a year, he fled the port capital of Mogadishu in a tank, first to a tribal stronghold in southern Somalia and then into exile. The superpowers and their satellites, however, were not the only countries to provide arms to Somalia. Libya also was a source of arms, and according to one report, 40 tons of weapons arrived just after Mr. Siad Barres overthrow but in time to help arm the factions that have now divided the country. Western government officials say that despite an arms embargo ordered by the U.N. Security Council, Somali factions may still be getting weapons and ammunition from other countries, including Yemen, South Africa, Kenya and Egypt. Representatives of Gen. Aidid also have reportedly been seen in Lisbon, Portugal, recently, seeking to buy more weapons, say Western diplomatic officials. Merchants of death Relief workers at refugee camps along Somalias border say weapons also are being brought in from Ethiopia and Kenya and in some cases are being paid for with looted relief food. Libya and Iraq continue to support Somali factions with money for arms, relief workers have also reported. Abdul Malik al-Sindi, Yemens deputy information and culture minister, said in Dallas last month that Saudi Arabia was financing Afghani mercenaries in Somalia -- mujahedeen rebels from the Arab world who fought the Soviets in Afghanistan and retained a taste for warfare when they came back. Although some of the arms shipments may be politically motivated, private enterprise also has played a role. The private arms traders and grain merchants have had a field day in the Horn for decades, because of the extraordinary amount of food brought in by relief groups, because of the interruption in food supplies with the civil wars and droughts, and the ready availability of cash because of large amounts of aid that has come in, said John Prendergast, a research associate with the Washington-based human-rights group Center of Concern. Anybody who has weapons or grain to sell, theyre going to be sniffing around the Horn.

In nearby Sudan, another Horn nation that has been plagued by civil war, Mr. Prendergast said evidence is pretty clear that Iraq supplied a number of planeloads of weapons in exchange for sorghum, even as thousands of Sudanese faced starvation. Sudan boasts the first fundamentalist Islamic government in Africa, and that political slant also has attracted the attention of Sudans regional neighbors. Israel and Saudi Arabia are believed to have covertly financed opposition groups in Sudan. Before its fundamentalist regime came to power, Sudan was counted in the moderate camp of Islamic countries. It was one of three Arab League members that supported the Camp David Accords in 1978, and later, the peace treaty between Egypt and Israel. But more recently, ties between Egypt and Sudan have been strained. While Egyptian forces helped liberate Kuwait, Sudan supported Iraqi President Saddam Hussein during the Persian Gulf war. An organization that promotes Islamic states in the pattern established by Irans Ayatollah Khomeini is active in Sudan, and Iran has provided military and technical aid. Egypts leadership is wary of a fundamentalist movement so close to home, both as a threat to internal security and to the free flow of the White Nile from Sudan, an essential water source. The Blue Nile flows from Ethiopia, and similarly, Egypt has an interest in political developments there that could threaten its water needs. A watchful eye Israel also has kept a close eye on Ethiopia. Human-rights groups have alleged that Israel has provided Ethiopian government forces with modern weaponry. Mr. Prendergast said one motivation for Israel was its concern for Ethiopian Jews, nearly all of whom have now been safely brought to Israel. But another, he said, was to be in a position of influence: to help protect Egypts water supply as long as Egypt remains friendly to Israel, or to use it as leverage if relations between Egypt and Israel deteriorate. Sharon Pauling, co-coordinator of the Coalition for Peace in the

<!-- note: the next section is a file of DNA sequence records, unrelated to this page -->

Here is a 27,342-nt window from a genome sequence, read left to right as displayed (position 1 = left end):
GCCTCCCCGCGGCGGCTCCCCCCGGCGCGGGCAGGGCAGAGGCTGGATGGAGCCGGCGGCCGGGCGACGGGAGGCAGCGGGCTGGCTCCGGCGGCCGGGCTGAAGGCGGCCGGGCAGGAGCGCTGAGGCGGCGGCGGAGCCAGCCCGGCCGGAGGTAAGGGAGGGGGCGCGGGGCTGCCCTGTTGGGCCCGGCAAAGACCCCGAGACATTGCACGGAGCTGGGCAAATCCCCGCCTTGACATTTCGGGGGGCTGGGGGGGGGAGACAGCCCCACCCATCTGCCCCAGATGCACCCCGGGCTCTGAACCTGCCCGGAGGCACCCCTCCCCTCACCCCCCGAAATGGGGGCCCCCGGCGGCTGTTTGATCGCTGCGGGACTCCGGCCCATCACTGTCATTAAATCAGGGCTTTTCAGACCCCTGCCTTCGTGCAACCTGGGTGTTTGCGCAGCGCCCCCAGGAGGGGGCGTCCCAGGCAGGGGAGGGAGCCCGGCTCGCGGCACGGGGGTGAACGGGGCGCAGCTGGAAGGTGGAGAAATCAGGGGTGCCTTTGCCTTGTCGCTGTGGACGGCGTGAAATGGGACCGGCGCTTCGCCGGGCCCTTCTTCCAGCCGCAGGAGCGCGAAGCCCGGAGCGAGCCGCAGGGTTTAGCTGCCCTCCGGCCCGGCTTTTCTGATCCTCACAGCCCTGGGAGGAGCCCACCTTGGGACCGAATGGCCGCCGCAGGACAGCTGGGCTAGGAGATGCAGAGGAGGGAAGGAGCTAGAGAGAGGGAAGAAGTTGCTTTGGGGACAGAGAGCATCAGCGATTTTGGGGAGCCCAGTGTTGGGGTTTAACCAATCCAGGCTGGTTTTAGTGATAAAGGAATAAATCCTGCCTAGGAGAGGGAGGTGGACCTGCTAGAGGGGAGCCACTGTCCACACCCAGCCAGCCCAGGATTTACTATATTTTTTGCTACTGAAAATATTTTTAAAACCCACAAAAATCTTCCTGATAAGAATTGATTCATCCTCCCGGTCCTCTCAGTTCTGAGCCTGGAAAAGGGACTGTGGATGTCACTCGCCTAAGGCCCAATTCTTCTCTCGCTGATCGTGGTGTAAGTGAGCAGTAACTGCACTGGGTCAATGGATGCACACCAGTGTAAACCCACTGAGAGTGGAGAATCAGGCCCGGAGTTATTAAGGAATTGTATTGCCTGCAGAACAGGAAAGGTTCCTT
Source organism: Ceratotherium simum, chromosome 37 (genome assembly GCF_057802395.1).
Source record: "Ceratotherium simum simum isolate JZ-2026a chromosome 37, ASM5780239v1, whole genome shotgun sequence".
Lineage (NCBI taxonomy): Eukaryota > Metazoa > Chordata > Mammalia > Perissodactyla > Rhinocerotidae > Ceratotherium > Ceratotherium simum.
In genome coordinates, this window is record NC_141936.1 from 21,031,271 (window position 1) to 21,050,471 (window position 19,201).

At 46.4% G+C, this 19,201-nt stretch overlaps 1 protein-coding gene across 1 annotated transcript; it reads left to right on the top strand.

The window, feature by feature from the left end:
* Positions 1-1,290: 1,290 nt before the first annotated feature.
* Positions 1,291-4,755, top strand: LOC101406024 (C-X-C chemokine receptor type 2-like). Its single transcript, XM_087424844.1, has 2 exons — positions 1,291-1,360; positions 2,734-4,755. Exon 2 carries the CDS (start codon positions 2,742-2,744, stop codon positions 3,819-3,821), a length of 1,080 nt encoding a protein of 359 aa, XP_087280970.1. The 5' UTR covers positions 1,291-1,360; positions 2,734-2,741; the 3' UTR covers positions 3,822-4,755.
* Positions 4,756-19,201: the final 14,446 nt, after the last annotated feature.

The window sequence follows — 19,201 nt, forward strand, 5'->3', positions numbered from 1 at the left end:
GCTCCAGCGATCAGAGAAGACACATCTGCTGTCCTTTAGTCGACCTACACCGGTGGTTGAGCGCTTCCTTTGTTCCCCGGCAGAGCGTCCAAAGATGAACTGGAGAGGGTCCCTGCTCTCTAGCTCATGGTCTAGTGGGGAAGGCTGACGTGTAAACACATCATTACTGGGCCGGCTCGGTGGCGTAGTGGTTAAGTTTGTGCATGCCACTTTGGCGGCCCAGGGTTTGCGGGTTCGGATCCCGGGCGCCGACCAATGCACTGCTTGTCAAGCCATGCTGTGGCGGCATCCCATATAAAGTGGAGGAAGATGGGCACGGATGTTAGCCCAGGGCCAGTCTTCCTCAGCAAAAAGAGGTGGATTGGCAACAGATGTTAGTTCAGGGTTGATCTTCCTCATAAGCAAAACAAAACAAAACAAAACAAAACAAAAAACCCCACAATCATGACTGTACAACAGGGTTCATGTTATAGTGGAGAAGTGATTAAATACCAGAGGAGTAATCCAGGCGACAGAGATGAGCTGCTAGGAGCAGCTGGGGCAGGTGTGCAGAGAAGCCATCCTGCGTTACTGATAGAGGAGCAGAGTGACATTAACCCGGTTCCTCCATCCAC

Horn of Africa, advocates a regional arms embargo as one step to reduce the level of violence in Ethiopia, Sudan and Somalia. But she acknowledged that the results would not be immediate. The situation in Somalia, she said, illustrates why. Theres so much hardware in the country already as a result of Cold War-vying that there really doesnt need to be any more input and people could continue to kill each other for years with U.S. M-16s and Russian AK-47s, said Ms. Pauling, also an analyst with the human-rights group Bread for the World.